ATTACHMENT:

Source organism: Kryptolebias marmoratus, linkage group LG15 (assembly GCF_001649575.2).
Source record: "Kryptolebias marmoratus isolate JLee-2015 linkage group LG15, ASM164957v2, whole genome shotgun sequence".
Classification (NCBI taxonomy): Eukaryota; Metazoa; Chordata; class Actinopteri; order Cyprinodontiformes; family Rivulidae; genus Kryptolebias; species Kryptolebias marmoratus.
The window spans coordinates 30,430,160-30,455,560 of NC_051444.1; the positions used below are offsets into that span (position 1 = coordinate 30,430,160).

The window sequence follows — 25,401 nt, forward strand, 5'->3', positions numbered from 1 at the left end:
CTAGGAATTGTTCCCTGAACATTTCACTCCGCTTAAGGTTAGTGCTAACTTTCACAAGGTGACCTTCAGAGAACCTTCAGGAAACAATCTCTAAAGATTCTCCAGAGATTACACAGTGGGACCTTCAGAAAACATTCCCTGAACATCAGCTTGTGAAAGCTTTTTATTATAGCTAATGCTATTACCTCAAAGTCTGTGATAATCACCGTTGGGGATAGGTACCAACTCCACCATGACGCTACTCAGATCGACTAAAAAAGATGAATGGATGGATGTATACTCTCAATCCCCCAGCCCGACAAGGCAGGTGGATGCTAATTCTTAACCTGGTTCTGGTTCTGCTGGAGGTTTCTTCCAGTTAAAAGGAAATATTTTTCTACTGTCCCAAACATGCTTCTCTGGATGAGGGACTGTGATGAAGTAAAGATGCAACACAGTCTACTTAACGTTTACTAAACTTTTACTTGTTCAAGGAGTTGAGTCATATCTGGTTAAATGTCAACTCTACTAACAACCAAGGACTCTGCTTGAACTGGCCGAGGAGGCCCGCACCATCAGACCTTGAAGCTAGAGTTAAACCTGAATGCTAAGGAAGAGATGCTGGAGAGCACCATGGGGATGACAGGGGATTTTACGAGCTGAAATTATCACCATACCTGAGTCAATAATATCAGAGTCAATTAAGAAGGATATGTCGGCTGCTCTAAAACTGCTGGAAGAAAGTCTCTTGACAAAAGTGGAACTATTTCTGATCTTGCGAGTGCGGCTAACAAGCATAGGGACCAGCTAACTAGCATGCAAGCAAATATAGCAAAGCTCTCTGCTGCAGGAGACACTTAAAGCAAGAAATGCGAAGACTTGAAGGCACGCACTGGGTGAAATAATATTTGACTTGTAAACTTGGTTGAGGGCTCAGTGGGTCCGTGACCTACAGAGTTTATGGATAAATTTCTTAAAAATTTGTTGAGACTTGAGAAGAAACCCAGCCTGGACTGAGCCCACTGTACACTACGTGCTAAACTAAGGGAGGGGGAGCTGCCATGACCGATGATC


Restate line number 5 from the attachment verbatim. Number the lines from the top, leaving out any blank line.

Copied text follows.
The window sequence follows — 25,401 nt, forward strand, 5'->3', positions numbered from 1 at the left end: